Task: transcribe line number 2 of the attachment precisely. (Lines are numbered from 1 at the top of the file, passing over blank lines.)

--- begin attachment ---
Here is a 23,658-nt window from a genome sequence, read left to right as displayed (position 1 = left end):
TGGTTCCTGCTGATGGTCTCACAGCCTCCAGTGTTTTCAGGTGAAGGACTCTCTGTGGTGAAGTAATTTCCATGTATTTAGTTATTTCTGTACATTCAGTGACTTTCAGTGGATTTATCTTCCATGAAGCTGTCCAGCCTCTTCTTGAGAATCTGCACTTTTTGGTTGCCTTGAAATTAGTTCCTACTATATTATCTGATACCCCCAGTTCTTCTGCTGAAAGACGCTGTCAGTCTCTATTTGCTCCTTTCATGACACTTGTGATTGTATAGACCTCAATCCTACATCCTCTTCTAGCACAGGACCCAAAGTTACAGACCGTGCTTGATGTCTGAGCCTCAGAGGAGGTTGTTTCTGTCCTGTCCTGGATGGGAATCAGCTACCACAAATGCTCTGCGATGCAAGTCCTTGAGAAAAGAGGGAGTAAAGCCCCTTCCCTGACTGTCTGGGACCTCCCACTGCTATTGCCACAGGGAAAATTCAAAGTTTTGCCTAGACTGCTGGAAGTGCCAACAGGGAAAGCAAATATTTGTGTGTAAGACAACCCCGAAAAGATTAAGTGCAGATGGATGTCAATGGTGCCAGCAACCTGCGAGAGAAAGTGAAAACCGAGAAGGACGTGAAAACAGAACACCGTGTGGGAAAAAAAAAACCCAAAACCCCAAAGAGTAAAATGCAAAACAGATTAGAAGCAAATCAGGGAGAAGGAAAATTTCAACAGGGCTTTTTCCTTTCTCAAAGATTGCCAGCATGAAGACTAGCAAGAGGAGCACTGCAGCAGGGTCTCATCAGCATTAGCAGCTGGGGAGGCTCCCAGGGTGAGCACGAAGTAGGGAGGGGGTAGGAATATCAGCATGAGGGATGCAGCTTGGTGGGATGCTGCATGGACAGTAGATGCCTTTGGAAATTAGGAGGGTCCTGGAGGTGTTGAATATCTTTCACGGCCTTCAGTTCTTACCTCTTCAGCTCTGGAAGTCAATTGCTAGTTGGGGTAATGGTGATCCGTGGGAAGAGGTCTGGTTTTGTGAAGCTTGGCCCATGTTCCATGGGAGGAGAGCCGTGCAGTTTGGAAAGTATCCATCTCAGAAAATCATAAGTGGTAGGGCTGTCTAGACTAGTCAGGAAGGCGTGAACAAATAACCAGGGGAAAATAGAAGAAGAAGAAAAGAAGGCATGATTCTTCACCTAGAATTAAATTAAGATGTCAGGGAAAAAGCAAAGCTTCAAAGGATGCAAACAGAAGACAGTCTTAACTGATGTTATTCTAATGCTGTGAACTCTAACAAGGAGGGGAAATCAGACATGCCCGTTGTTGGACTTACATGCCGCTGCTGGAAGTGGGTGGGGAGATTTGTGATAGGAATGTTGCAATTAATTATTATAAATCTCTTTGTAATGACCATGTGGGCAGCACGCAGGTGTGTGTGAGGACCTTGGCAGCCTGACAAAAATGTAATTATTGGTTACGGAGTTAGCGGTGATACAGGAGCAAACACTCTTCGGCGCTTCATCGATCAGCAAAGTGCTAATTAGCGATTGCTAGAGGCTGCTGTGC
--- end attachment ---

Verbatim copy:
TGGTTCCTGCTGATGGTCTCACAGCCTCCAGTGTTTTCAGGTGAAGGACTCTCTGTGGTGAAGTAATTTCCATGTATTTAGTTATTTCTGTACATTCAGTGACTTTCAGTGGATTTATCTTCCATGAAGCTGTCCAGCCTCTTCTTGAGAATCTGCACTTTTTGGTTGCCTTGAAATTAGTTCCTACTATATTATCTGATACCCCCAGTTCTTCTGCTGAAAGACGCTGTCAGTCTCTATTTGCTCCTTTCATGACACTTGTGATTGTATAGACCTCAATCCTACATCCTCTTCTAGCACAGGACCCAAAGTTACAGACCGTGCTTGATGTCTGAGCCTCAGAGGAGGTTGTTTCTGTCCTGTCCTGGATGGGAATCAGCTACCACAAATGCTCTGCGATGCAAGTCCTTGAGAAAAGAGGGAGTAAAGCCCCTTCCCTGACTGTCTGGGACCTCCCACTGCTATTGCCACAGGGAAAATTCAAAGTTTTGCCTAGACTGCTGGAAGTGCCAACAGGGAAAGCAAATATTTGTGTGTAAGACAACCCCGAAAAGATTAAGTGCAGATGGATGTCAATGGTGCCAGCAACCTGCGAGAGAAAGTGAAAACCGAGAAGGACGTGAAAACAGAACACCGTGTGGGAAAAAAAAAACCCAAAACCCCAAAGAGTAAAATGCAAAACAGATTAGAAGCAAATCAGGGAGAAGGAAAATTTCAACAGGGCTTTTTCCTTTCTCAAAGATTGCCAGCATGAAGACTAGCAAGAGGAGCACTGCAGCAGGGTCTCATCAGCATTAGCAGCTGGGGAGGCTCCCAGGGTGAGCACGAAGTAGGGAGGGGGTAGGAATATCAGCATGAGGGATGCAGCTTGGTGGGATGCTGCATGGACAGTAGATGCCTTTGGAAATTAGGAGGGTCCTGGAGGTGTTGAATATCTTTCACGGCCTTCAGTTCTTACCTCTTCAGCTCTGGAAGTCAATTGCTAGTTGGGGTAATGGTGATCCGTGGGAAGAGGTCTGGTTTTGTGAAGCTTGGCCCATGTTCCATGGGAGGAGAGCCGTGCAGTTTGGAAAGTATCCATCTCAGAAAATCATAAGTGGTAGGGCTGTCTAGACTAGTCAGGAAGGCGTGAACAAATAACCAGGGGAAAATAGAAGAAGAAGAAAAGAAGGCATGATTCTTCACCTAGAATTAAATTAAGATGTCAGGGAAAAAGCAAAGCTTCAAAGGATGCAAACAGAAGACAGTCTTAACTGATGTTATTCTAATGCTGTGAACTCTAACAAGGAGGGGAAATCAGACATGCCCGTTGTTGGACTTACATGCCGCTGCTGGAAGTGGGTGGGGAGATTTGTGATAGGAATGTTGCAATTAATTATTATAAATCTCTTTGTAATGACCATGTGGGCAGCACGCAGGTGTGTGTGAGGACCTTGGCAGCCTGACAAAAATGTAATTATTGGTTACGGAGTTAGCGGTGATACAGGAGCAAACACTCTTCGGCGCTTCATCGATCAGCAAAGTGCTAATTAGCGATTGCTAGAGGCTGCTGTGC